Mainstream Linux

I talk quite a bit about Linux going “mainstream” in this blog. The mainstream thought on Mainstream Adoption is that a “mainstream” thing is something that is familiar to the masses. According to the wikipedia, mainstream is:

  1. Something that is ordinary or usual
  2. Something that is familiar to the masses
  3. Something that is available to the general public

Linux has #3 down. I’d also argue that it is becoming “the usual” in quite a few areas of business and computing…so we partially have #1…but Linux will never be ‘ordinary’ as it’s only ordinary if you use it that way. #2 is where Linux hasn’t made complete progress. It’s well on its way to doing this.

I give this definition because I want to clarify that when I say I want Linux to “go mainstream,” I’m speaking of it becoming familiar to the masses. I don’t care about businesses or money or markets or anything else when I speak about the mainstream adoption of Linux. The reason I don’t care about Linux in business or the market value or channels of Linux service providers is because even if all of these things didn’t exist…Linux would still be there on my desktop…and if Linux didn’t exist, none of those markets, channels, or businesses that base themselves on Linux would be there. They are completely reliant upon Linux; but the opposite isn’t true. Therefore, I don’t care much about directions they want to see Linux go. Nor do I care about how much money Linux is valued at or how much money it can make people. I just want to see use of Linux spread. The more people that use Linux, the better off Linux will become…if not for more people that Linux will inspire to become active in projects then for making more noise if some piece of hardware (like a printer) doesn’t work in Linux. Perhaps if there are more voices in our chorus, people and businesses alike will have a harder time not listening to the music.

Despite my earlier notions that Linux and mainstreaming are a bad combination, I’ve switched to the school of thought that Linux becoming mainstream is a logical progression of growth. Especially considering that anyone using Linux doesn’t have the right to stifle this growth…linux is what linux does with or without our opinions and stances on matters. After all, open source is OPEN…for everyone…and if we’re speaking FOSS, then it’s free for everyone too. That means we don’t have a right to keep someone from using Linux nor do we have the right to keep Linux from someone…so mainstream, here Linux comes :)

Is mainstreaming Linux a good idea? Perhaps not? Who can tell? Opinions run rampant. The bottom line is that it will happen whether we want it to or not. The more popularity something gains, the more it appeals en masse. With Ubuntu pushing Linux onto many people’s desktops during the past year, Linux is well on its way to mainstream. Do you want to be along for the ride? Do you want to get off before Linux leaves for that port of destination? Where do you fit in on the itinerary of Linux?

Some people really don’t want Linux to proliferate to the desktop with mainstream adoption. Why wouldn’t they? Some people want to see Linux stay the way it was during its early years. That’s fine too…there’s room for these people. Linux and FOSS is inclusive, not exclusive (unless you have any proprietary parts in you…then we’ll have to ask you to leave :D ). For those that want Linux to stay the same, welcome! Stay with us…watch where Linux goes and see if it suits you as it grows and changes a few months or years down the line. Perhaps then, you’ll get back on the train and travel with us. If not, your stop is here. Go ahead and stay where you are…just don’t try to hold up anyone else.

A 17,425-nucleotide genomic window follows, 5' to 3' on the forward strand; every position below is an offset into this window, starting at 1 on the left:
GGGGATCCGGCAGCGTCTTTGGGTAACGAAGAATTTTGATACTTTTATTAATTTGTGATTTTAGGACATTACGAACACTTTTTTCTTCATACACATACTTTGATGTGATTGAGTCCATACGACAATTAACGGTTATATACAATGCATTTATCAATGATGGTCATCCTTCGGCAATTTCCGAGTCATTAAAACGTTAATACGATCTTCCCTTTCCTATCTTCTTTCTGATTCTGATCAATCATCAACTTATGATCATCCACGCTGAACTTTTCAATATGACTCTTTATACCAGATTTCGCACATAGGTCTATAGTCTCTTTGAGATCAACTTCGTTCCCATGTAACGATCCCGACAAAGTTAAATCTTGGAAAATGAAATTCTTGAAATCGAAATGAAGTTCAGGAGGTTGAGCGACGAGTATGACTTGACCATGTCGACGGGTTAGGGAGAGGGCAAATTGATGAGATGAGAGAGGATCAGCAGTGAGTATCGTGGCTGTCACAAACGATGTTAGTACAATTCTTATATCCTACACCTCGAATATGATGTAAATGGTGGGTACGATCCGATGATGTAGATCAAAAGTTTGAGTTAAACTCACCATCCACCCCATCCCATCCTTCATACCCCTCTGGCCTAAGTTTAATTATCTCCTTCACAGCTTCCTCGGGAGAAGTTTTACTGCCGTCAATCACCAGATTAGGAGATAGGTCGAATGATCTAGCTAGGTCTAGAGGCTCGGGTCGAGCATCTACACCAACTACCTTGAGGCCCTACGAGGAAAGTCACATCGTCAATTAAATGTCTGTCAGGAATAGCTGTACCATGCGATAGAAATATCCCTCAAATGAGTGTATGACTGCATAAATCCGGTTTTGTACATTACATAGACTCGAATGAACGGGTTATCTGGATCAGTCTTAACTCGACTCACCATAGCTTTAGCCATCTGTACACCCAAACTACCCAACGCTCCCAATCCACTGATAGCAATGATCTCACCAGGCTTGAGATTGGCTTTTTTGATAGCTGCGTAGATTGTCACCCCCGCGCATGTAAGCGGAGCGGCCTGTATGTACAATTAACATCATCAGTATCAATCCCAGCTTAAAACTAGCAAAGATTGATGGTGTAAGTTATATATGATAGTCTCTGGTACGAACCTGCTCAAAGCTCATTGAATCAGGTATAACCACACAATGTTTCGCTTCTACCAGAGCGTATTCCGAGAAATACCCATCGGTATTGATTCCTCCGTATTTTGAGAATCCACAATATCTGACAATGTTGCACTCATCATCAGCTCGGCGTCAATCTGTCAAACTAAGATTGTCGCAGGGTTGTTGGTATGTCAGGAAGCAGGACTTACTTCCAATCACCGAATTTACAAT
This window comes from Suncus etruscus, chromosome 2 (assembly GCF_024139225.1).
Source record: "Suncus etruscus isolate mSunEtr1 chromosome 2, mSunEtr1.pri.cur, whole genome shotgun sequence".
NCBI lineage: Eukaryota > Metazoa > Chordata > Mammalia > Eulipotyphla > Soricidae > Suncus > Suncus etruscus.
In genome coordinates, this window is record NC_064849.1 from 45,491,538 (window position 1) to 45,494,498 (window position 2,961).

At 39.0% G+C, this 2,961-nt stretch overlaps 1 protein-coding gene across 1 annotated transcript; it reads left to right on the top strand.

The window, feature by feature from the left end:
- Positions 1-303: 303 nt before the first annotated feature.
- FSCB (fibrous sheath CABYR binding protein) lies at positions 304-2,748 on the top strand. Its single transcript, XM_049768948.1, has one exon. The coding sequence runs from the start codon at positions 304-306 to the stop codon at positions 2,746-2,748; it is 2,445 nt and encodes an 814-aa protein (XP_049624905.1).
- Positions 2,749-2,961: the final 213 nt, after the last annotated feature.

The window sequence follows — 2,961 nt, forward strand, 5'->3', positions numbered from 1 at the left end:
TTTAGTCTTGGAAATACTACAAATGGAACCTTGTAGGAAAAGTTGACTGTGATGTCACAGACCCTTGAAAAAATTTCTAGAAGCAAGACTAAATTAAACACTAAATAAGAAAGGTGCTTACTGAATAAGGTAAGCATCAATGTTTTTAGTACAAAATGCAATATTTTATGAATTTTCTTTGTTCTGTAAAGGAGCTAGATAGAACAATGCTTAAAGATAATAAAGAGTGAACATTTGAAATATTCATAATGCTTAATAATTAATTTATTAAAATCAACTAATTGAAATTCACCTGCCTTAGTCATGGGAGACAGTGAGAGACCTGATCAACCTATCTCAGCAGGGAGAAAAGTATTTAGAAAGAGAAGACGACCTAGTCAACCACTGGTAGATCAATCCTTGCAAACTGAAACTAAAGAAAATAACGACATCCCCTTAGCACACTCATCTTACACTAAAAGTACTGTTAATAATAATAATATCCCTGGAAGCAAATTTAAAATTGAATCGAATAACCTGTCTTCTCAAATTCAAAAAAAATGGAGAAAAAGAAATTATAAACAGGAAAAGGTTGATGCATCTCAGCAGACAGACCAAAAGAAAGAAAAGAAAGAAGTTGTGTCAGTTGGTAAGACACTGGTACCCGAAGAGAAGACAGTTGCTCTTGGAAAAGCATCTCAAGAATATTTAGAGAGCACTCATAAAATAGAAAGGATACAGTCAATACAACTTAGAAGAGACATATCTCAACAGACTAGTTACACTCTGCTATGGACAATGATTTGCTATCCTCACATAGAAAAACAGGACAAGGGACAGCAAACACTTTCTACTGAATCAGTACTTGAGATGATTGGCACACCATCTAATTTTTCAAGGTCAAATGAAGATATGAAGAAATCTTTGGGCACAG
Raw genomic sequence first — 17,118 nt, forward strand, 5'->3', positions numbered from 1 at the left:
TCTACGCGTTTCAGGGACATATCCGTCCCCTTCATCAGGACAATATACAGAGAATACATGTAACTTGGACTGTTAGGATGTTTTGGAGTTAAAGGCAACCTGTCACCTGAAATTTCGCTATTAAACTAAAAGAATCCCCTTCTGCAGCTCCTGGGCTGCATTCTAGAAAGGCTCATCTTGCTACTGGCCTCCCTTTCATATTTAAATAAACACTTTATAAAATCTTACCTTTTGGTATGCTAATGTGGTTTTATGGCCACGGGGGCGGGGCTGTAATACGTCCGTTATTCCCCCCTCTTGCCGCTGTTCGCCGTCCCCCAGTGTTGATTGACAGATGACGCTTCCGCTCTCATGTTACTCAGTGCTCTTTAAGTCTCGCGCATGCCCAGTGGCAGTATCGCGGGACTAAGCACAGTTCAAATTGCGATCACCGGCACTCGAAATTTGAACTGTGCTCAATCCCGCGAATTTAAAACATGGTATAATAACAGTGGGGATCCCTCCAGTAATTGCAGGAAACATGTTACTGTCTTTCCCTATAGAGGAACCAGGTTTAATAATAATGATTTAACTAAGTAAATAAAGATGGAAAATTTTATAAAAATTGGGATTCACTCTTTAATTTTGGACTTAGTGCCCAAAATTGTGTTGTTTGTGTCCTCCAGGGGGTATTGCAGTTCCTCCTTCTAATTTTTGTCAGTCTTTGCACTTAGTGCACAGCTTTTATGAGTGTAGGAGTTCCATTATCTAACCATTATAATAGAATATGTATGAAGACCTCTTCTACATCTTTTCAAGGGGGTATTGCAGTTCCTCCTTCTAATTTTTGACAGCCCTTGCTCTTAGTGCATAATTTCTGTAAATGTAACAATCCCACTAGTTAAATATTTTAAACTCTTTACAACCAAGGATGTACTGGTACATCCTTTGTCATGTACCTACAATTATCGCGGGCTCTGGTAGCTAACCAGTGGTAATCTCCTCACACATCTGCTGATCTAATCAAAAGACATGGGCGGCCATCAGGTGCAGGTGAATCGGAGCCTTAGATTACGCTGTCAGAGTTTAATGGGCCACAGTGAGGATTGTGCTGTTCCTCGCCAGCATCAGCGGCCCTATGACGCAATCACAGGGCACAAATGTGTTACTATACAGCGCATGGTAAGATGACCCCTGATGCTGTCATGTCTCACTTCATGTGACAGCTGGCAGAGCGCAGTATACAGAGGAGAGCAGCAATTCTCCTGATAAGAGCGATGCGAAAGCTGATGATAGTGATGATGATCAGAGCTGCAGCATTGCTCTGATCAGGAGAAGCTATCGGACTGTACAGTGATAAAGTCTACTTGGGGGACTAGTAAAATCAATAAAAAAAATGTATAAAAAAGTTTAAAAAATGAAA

The goal of desktop Linux should be to continue doing what it is doing: to continue to be open source…to continue to be Free…and to continue to grow. Subsequently, it will have to continue to become mainstream…whether we like it or not. Will you be along for the ride cheering it on? Or will you be waiting at the stop making fun of all the people that are riding until you sheepishly join them one day in the future? I hope to see you on the trip…it’s going to be quite a ride I think.

This content is published under the Attribution-Noncommercial-Share Alike 3.0 Unported license.

About

devnet has been a project manager for a Fortune 500 company, a Unix administrator, a Technical Writer, and a System Analyst during his 10 years working with Technology.

  • Scott

    I my self, a new comer to linux found my self suprised that linux, a free os could be so much more capable than a propritary os like windows. Computers as we know them are only a few decades old and yet are advancing at an obsletience rate measured in weeks. Propritaries like Microsoft have become to large and slow to react to the demands of the public. Thats why I think Linux is becoming public knoledge because of its adaptability and versatility. It all comes down to the basic laws of nature only the fittest will survive and thoes who are able to adapt and in the end linux or something like it will win.

    please forgive my spelling.

  • http://dillick.us John

    I installed RedHat Enterprise Linux 4 on my folks computer a few months ago. I didn’t have my Fedora Core disks with me, and they don’t have internet access.

    My father just uses his computer for solitaire and to spreadsheet (now OO.org Calc), and my mother just wants a word processor (now OO.org writer) to write letters and such.

    My parents have been crusing along merrily ever since. I’m going to be upgrading them to FC6 this Christmas.

    Anyway, this is the type of thing that needs to happen in order for the familiarity of Linux to come around. When my folks get to the point where KDE or Gnome look more familiar to them than Windows, it is a step in the right direction. :-)

    I plan to